Calpulli Mexican Dance Company. Photo by Michael Palma, courtesy of Dance/NYC
What makes a dance performance "traditional," "cultural" or "ethnic"? What if that dance or dance style is so deeply intertwined within a family or community's life, they don't see it as a "dance," a "dance form" or even as "art"?
Misty Copeland with partner Joseph Gordon and Festival director Damian Woetzel. Photo courtesy of Vail Dance Festival
Vail Dance Festival's 2018 season begins this month, and the program is designed to give dancers and musicians the opportunity to experiment in new forms and with new partners. "For the 30th-anniversary season, there is a special obligation to present the essence of who we are as a festival," director Damian Woetzel says. "In that spirit, we have even more new work being developed, even more collaboration and even more new companies taking the stages in our communities."
CONTRA-TEMPO. Photo by Eric Wolfe, courtesy of USC Kaufman
The inaugural season of the New Movement Residency at USC Glorya Kaufman School of Dance launches this month, giving three choreographers—Ana Maria Alvarez, Seda Aybay and Loni Landon—a space to explore, create and prepare works for touring and presentations.
At Kansas City Ballet School, Peter Pawlyshyn makes adjustments for students during growth spurts. Photo by Brett Pruitt & East Market Studios, courtesy of Peter Pawlyshyn
When students go through puberty, the body they've been diligently training may suddenly change. Growth spurts can throw off balance and reduce flexibility, a combination that can increase the risk of injury.
You can help your students hold on to their technique and confidence during this transition, as well as teach them how to use their changing bodies safely and effectively.
Chamblas and students staged a flash mob at the university president's inauguration. Photo courtesy of CalArts
He might have just had a long day of rehearsals prepping for a performance at the Paris Internationale art fair, yet Dimitri Chamblas is energized as he talks about his new role. The 42-year-old took over this year as dean of The Sharon Disney Lund School of Dance at the California Institute of the Arts (CalArts), and his enthusiasm for the future of dance and dance education is contagious.
"We want to keep recruiting diversity of techniques and bodies, because the future of dance is that," says the former artistic director of Paris Opéra's creative digital platform 3e Scène. "We want students who have temporality, space, precision—where you can consider your body as a space for exploration—and we want to help them develop their singularity and creativity."
As an artist, Chamblas connects dance to the visual arts, filmmaking, new media, digital production and architecture. His past collaborative partners have included Benjamin Millepied, RubberLegz, William Forsythe and Lil Buck.
Photo courtesy of CalArts
"We have to concentrate on how to prepare students for the actuality of a dance career," Chamblas says. A dance career no longer means joining a company until retirement, so he wants his students to learn how to perform or choreograph for nontraditional spaces, social media, films, photography and commercials. Classwork will include guidance on writing business plans, photography/videography tips (in front of and behind the lens) and advice on creating a dance company.
Chamblas' international dance connections will help land guest artists, and he envisions the school being more integrated into the Los Angeles dance scene. He also plans on starting a CalArts dance company with its own repertoire. "Dimitri brings a fresh point of view and vision for the dance program," associate dean of dance Cynthia Young says. "His energy is inspiring and unrelenting."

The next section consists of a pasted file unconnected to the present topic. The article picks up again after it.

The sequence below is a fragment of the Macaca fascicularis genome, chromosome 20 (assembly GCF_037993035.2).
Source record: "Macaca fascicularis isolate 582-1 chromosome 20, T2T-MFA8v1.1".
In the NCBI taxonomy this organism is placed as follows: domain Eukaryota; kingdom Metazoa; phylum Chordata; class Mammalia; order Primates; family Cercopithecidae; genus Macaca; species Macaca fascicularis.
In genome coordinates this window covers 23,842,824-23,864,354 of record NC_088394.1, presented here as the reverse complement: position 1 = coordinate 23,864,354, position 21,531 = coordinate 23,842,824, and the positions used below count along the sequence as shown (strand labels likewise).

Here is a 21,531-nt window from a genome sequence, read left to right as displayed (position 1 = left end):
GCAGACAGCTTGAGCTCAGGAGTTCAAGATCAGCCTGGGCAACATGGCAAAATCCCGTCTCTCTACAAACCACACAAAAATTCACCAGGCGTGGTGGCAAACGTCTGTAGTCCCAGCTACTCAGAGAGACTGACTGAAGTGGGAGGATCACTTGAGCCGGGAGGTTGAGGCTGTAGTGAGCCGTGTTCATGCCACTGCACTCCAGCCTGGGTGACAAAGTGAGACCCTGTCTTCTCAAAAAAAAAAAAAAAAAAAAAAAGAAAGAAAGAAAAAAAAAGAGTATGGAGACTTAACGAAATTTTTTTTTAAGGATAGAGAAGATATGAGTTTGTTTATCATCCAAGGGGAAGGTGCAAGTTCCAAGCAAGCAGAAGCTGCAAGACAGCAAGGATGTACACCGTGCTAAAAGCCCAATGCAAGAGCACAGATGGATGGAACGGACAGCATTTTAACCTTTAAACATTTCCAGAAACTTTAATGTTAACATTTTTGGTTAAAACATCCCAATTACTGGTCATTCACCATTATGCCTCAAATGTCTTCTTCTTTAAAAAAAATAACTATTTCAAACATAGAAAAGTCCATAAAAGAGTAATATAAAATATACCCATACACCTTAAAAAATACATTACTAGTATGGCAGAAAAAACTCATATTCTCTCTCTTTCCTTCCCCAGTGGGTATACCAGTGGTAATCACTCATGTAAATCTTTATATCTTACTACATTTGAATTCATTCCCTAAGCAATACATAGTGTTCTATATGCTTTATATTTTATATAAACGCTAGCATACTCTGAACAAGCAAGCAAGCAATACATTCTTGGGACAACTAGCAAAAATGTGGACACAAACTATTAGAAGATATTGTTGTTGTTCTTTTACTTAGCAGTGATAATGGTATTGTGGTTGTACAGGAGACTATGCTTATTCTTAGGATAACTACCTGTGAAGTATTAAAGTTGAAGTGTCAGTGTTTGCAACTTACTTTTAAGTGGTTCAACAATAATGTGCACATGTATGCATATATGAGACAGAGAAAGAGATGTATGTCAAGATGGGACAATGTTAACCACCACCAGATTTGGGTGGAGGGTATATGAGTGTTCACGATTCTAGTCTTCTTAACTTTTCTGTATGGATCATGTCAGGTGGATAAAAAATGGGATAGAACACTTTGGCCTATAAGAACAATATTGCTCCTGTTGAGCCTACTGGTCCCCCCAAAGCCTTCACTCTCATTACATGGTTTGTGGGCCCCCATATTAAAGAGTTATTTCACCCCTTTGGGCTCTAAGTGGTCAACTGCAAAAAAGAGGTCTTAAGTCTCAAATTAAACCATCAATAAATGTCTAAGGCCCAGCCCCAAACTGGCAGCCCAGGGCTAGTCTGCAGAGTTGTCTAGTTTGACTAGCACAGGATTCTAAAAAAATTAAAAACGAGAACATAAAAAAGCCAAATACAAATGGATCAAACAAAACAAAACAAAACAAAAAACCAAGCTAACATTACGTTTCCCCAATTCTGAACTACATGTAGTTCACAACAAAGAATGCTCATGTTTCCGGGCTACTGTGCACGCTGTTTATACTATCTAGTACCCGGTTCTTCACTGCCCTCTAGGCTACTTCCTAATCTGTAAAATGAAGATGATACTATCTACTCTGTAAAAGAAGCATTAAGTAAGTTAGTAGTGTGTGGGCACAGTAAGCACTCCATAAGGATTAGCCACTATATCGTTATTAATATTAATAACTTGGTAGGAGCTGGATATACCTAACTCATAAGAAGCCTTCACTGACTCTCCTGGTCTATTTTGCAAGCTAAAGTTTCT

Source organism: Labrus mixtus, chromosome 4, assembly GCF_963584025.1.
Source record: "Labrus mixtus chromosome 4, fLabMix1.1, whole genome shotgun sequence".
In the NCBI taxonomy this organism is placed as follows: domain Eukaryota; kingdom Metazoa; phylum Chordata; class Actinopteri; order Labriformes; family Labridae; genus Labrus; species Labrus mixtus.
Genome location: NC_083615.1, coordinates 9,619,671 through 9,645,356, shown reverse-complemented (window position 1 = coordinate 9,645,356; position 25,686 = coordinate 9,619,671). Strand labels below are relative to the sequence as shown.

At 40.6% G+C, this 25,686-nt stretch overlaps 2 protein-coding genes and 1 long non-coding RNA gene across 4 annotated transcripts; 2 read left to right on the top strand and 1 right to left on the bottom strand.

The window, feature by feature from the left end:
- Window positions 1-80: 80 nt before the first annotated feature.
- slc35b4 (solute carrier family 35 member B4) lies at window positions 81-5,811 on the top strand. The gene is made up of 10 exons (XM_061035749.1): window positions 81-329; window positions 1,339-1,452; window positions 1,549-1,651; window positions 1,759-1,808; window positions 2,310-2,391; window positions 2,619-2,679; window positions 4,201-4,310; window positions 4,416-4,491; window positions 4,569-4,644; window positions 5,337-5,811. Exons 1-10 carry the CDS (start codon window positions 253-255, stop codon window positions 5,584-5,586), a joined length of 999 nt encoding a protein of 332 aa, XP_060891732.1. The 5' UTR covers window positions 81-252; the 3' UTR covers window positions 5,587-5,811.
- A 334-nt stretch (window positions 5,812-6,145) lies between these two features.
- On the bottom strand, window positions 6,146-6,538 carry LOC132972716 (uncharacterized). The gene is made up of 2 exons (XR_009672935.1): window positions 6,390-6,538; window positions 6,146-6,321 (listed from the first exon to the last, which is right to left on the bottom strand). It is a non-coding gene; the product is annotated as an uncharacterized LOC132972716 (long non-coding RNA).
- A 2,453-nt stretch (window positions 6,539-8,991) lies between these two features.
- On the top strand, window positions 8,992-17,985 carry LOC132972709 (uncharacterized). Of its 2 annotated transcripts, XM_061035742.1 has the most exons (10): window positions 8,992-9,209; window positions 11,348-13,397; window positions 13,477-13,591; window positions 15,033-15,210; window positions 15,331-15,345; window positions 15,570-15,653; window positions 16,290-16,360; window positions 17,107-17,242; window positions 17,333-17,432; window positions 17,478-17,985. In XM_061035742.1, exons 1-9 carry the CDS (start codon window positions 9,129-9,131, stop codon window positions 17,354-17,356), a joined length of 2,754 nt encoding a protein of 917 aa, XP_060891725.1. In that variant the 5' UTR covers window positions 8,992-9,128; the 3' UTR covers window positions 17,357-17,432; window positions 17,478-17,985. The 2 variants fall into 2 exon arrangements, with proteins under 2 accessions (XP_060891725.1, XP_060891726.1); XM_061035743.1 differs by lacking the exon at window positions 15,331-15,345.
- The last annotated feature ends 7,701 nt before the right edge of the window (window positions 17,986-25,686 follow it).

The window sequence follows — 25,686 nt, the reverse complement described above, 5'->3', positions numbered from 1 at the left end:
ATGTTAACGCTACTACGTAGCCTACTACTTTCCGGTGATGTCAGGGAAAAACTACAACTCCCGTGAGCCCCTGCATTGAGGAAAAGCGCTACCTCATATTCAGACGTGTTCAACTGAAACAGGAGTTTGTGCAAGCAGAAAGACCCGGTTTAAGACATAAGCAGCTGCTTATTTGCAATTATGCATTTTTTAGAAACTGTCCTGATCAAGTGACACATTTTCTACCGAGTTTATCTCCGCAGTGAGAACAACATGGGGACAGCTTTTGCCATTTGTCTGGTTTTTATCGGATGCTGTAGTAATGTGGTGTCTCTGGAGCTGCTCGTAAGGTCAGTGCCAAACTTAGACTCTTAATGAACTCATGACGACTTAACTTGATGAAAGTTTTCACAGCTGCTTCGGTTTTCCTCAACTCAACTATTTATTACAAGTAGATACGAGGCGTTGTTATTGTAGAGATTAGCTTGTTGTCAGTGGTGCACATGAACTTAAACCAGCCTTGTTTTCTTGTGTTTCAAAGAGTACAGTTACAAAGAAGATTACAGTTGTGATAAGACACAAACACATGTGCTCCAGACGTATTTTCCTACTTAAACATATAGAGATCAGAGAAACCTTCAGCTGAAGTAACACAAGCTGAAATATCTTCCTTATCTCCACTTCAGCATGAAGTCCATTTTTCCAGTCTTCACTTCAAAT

CalArts president Ravi S. Rajan says that in Chamblas' short tenure, he has already motivated students with such projects as a flash mob during the school president's inauguration ceremony. "This work directly demonstrated the relevance of dance to our lives," Rajan says.
Anne Kramer, owner/artistic director of Dance Etc. in Milford, Ohio, with her students. Photo by Jorja Vornhder, courtesy of Kramer.
While regular technique class is the backbone of a young dancer's training, it's also important for all of your dancers—from the tiniest to the most accomplished—to experience creative movement, improvisation and dance making. “Even at age 5 or 6, if the child makes up her own dance, I see a better performance," says Ellen Robbins, a New York City modern teacher and director of Dances by Very Young Choreographers.
Choreographing helps students think more creatively about every aspect of dance, and it gives them a sense of pride and accomplishment. Several veteran teachers who work specifically to develop choreographic skills in students share with DT their tips for guiding the dance making process.
Photo by Seth Block, courtesy of Norwalk Metropolitan Youth Ballet
Adam Holms, co-founder and artistic director of the Norwalk Metropolitan Youth Ballet in Connecticut, was once the only boy at a dance studio where his teacher wasn't sure what to do with him. “Recital pieces were always tailored to the girls, and I had to do the exact same choreography," he says. “For this one dance, I had to wear a cheap, sequined vest with blue bell-bottom jazz pants, while all the girls had these beautiful blue tutus. My costume was an afterthought."
If you have a lone male student in a class or the studio, the situation can present a choreographic—not to mention costuming—conundrum. Having a male presence, whether he's 4 or 14, changes the dynamic of a recital piece, and it's important to make him feel comfortable and a part of the team.